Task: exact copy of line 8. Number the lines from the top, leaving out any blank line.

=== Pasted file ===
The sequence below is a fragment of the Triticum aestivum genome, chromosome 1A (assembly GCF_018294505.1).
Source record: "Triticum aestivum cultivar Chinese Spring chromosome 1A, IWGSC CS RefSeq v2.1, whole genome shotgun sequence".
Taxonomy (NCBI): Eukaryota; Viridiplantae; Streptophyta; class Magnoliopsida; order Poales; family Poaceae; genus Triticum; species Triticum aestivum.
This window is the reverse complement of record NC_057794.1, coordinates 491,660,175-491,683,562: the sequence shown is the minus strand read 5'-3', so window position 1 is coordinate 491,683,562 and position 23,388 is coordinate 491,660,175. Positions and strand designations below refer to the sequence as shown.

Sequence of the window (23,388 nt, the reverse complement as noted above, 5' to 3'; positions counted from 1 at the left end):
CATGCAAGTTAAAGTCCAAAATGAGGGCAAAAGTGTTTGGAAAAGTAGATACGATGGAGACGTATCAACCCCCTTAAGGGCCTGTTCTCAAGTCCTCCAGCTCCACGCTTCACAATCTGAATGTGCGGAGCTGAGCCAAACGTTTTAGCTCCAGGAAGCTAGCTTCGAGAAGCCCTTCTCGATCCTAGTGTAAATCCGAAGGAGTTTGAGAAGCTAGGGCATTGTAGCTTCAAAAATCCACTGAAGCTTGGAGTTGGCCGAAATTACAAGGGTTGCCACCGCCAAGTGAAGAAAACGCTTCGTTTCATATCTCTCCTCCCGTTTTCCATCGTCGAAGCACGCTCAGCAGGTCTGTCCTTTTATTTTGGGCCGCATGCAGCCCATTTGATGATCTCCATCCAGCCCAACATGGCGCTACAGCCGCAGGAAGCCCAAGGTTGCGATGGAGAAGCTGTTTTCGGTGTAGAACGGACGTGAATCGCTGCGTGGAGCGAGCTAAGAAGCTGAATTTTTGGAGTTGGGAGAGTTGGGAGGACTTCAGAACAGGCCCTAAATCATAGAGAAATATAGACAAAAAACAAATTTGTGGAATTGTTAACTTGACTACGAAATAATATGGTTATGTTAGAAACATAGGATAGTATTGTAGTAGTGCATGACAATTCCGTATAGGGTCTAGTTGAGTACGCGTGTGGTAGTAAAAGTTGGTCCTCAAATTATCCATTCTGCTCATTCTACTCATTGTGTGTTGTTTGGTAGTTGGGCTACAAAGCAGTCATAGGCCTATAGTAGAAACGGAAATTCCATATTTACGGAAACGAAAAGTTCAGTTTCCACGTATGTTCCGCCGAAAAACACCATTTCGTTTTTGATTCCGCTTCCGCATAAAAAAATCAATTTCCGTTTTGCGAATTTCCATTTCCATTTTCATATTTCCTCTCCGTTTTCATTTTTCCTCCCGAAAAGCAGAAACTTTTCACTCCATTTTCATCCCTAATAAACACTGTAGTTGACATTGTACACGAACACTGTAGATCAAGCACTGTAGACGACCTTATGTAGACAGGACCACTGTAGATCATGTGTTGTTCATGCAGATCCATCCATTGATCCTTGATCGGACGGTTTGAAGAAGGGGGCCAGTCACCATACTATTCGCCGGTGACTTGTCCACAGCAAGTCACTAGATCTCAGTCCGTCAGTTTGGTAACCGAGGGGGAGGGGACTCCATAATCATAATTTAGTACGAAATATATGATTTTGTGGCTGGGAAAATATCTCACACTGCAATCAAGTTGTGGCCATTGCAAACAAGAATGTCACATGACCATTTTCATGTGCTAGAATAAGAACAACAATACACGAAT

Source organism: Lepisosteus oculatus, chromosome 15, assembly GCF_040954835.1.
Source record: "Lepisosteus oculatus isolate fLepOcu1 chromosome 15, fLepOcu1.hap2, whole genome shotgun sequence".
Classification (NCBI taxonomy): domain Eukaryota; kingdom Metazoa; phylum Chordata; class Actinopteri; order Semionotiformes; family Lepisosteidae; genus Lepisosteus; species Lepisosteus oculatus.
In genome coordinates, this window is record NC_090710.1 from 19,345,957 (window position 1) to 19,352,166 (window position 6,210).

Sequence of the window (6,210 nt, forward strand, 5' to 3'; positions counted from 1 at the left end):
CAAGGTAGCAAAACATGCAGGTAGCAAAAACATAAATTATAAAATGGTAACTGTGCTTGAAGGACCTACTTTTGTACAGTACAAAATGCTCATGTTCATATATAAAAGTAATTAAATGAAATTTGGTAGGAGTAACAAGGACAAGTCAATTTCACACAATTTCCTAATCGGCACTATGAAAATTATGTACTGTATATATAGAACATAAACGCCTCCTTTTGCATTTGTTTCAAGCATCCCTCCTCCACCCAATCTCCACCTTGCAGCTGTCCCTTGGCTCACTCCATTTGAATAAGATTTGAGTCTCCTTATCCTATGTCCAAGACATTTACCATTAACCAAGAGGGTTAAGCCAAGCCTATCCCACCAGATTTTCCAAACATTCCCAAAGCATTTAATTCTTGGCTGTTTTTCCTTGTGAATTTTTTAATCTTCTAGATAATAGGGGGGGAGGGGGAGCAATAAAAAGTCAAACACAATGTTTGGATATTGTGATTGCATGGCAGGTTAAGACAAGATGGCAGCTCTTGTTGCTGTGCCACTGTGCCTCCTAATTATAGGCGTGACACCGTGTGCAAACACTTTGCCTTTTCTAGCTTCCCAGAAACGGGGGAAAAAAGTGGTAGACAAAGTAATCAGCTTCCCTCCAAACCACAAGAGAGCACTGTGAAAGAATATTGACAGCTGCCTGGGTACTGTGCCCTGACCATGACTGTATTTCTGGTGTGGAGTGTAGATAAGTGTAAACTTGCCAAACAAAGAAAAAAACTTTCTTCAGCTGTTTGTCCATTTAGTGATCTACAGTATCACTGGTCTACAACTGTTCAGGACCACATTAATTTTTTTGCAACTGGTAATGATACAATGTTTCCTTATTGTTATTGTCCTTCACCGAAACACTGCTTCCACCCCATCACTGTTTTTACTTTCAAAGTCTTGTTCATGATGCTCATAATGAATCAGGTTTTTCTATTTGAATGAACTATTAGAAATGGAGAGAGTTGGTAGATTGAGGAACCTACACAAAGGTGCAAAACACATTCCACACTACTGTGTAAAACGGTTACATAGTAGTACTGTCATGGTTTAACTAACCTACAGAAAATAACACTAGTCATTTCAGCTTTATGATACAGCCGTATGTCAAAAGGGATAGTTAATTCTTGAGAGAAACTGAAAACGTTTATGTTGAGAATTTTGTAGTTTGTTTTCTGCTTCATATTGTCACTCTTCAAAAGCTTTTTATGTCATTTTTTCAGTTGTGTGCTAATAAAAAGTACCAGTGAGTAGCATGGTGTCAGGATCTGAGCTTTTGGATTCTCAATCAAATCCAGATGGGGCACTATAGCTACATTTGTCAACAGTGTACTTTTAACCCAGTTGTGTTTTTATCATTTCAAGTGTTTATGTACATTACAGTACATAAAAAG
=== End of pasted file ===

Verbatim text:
Source record: "Lepisosteus oculatus isolate fLepOcu1 chromosome 15, fLepOcu1.hap2, whole genome shotgun sequence".